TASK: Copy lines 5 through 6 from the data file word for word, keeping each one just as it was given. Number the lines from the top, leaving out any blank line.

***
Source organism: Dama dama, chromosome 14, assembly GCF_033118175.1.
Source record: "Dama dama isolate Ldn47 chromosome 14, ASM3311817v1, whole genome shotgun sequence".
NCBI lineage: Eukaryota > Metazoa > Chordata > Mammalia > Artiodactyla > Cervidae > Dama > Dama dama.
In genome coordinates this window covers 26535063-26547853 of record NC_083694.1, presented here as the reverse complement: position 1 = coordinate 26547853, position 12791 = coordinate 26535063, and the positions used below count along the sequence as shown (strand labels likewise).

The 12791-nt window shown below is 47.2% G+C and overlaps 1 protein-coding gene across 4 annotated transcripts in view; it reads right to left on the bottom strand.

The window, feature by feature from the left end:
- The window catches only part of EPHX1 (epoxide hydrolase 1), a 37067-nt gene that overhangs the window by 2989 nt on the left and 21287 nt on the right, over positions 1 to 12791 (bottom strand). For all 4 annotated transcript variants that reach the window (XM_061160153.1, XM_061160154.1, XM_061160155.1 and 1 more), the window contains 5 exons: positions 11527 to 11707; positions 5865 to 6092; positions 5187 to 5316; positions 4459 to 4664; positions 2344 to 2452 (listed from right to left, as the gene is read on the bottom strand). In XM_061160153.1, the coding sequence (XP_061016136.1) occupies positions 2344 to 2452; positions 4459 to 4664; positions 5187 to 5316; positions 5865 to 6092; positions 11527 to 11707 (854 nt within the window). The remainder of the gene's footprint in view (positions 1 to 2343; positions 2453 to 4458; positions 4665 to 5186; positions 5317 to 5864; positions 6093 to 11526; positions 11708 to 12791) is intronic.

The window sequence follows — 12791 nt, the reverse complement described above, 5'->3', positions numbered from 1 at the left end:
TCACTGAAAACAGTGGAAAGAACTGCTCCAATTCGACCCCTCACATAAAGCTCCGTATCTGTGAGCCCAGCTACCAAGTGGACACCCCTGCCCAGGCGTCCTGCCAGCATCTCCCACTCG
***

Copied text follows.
The 12791-nt window shown below is 47.2% G+C and overlaps 1 protein-coding gene across 4 annotated transcripts in view; it reads right to left on the bottom strand.

The window, feature by feature from the left end: